Our alternative is to reject the affirmative and their representations of the technological need to securitize space.
Representations matter uniquely in the context of their affirmative: allowing discourses of technological inevitability to replace political dialogue creates conditions for a space war. Re-framing space politics requires challenging the rhetoric used to justify policies.
Grondin, 06 David Grondin Assistant Professor, School of Political Studies, University of Ottawa (as of July 2006) Paper presented at the ISA Convention, San Diego March 25, 2006 Panel “Reading Outer Space I: The International Politics of Outer Space - Approaches and Themes” THE (POWER) POLITICS OF SPACE: THE US ASTROPOLITICAL DISCOURSE OF GLOBAL DOMINANCE IN THE WAR ON TERROR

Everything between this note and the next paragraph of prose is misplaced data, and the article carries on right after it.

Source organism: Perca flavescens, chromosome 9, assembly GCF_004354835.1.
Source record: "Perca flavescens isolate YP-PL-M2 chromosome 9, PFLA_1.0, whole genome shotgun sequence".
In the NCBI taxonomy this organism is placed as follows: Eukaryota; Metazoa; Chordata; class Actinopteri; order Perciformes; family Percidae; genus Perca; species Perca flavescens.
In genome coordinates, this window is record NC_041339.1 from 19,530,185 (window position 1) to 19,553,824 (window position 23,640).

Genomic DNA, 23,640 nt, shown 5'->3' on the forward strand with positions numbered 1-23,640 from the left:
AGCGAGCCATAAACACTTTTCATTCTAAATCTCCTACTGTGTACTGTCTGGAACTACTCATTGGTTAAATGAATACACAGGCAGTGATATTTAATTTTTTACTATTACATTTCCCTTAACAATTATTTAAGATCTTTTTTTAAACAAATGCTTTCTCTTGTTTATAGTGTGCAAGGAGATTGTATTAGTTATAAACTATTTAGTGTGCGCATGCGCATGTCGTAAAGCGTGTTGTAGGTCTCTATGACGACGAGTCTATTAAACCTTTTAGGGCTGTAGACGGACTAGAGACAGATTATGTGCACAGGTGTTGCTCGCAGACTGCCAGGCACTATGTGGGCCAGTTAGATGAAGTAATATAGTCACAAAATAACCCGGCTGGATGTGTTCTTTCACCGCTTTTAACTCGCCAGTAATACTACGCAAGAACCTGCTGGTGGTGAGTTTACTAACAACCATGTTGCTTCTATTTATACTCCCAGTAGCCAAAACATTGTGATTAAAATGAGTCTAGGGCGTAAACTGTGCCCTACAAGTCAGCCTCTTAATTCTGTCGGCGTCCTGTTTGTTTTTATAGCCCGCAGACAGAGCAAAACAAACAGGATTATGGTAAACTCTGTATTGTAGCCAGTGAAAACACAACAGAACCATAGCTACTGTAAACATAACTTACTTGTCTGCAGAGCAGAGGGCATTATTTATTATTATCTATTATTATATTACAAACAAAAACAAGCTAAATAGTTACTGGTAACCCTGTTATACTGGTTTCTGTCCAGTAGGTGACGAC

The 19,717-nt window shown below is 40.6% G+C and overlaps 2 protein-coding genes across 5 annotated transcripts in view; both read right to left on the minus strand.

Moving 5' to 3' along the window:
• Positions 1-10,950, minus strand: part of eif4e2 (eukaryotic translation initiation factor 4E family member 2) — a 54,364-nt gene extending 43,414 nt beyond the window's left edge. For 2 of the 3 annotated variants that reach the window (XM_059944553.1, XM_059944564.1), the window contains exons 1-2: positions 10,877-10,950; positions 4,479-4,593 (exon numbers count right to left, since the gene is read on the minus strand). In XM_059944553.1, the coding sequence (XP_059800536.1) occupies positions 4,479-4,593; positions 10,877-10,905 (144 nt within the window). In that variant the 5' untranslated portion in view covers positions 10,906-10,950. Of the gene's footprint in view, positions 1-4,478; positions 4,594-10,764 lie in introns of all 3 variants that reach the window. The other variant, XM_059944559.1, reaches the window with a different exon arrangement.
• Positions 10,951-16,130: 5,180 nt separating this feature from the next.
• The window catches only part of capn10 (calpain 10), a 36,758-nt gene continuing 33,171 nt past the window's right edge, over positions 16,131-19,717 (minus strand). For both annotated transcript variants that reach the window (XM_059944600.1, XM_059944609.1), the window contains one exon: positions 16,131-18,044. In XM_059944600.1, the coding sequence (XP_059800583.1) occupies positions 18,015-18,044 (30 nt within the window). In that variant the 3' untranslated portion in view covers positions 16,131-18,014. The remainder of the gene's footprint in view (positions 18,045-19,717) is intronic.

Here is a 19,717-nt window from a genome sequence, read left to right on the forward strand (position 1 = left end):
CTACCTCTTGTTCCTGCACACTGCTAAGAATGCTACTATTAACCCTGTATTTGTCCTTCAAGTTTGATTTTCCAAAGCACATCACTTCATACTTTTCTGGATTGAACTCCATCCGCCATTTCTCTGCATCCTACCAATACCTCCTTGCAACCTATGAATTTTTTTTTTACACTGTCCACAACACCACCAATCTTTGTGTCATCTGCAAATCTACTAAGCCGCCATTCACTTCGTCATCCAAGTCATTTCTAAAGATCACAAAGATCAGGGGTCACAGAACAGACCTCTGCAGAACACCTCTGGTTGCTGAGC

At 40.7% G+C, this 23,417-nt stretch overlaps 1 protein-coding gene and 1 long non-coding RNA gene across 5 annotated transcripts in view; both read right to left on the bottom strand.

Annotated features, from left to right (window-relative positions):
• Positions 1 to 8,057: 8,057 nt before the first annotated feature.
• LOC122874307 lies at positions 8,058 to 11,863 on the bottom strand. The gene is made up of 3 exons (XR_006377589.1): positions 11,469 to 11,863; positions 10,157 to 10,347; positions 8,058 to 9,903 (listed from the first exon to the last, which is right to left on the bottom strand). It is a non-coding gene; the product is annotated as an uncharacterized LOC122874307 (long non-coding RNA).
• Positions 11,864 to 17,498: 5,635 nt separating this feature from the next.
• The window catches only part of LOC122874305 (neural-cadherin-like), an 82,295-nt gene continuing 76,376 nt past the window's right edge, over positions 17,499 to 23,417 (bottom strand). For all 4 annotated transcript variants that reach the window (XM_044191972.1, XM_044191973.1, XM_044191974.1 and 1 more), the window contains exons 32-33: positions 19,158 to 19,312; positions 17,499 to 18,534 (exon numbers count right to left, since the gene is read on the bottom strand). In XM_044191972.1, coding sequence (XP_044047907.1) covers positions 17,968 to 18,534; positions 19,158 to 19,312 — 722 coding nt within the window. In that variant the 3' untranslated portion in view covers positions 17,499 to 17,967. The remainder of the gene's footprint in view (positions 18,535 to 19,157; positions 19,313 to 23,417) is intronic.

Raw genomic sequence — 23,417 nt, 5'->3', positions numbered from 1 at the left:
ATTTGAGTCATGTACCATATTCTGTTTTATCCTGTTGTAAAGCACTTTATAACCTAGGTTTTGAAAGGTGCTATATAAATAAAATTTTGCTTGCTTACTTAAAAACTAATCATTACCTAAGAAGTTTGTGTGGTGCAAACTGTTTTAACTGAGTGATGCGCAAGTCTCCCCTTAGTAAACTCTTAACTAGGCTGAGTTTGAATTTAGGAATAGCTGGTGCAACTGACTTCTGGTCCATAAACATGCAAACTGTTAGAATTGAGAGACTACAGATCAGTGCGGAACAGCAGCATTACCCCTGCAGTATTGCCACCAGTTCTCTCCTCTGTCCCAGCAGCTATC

Indeed, we have no way of knowing how other state leaders and non-state agents will react to US spatial policy and to a path of weaponization. The security dilemma or a new global arms race in space remain social constructions and are not automatic responses to a course of action taken by the US state. Will it be like Roger Handberg fears: that the “[w]eaponization of space is the signal for the next arms race, one that may start slow but inevitably will speed up as other states reject the US claim to permanent dominance?” (Handberg 2004: 88) Indeed, Handberg makes lots of sense to me when he asserts that a healthy skepticism must be exercised when drastic changes in existing policy positions are considered, especially policies which have not yet failed. Too often, in American defense debates, technology trumps ‘mere politics’ with often-unanticipated consequences. The security dilemma is not just an obscure academic concept but one that reflects real possibilities in terms of outcomes. […] There is an irony in that the analyses assume, especially since the advent of the George W. Bush administration, that such military space activities, including weaponization, will be approved. Approval may come but resources may not, given the administration’s penchant for tax cuts. Sustaining a level of resource commitment necessary to maintain the force levels assumed here is questionable in the absence of an explicit and very visible threat (Handberg 2004: 88). Or will it rather be like the space warriors expect, Dolman and Lambakis especially, that there is an opportunity to be grasped by the US that will make other actors of the global arena accept an American dominance in space? In my mind, such view is to be resisted at all costs. In fact, one must be aware that behind all the rhetoric for space weaponization and the “threat game”, other power considerations still pull much weight – and the spectre of a Cold War military-industrial complex is still very much alive. As Lambakis bluntly puts it: “Although it still must guard against the transfer of critical military technologies, capitalism ought to be set loose to advance the development of satellite technologies and services (including imagery services), which would allow US industry to play its strength – technological innovation and application – which in turn would provide the United States significant technologies advantages in the years ahead” (Lambakis 2001: 281; original emphasis).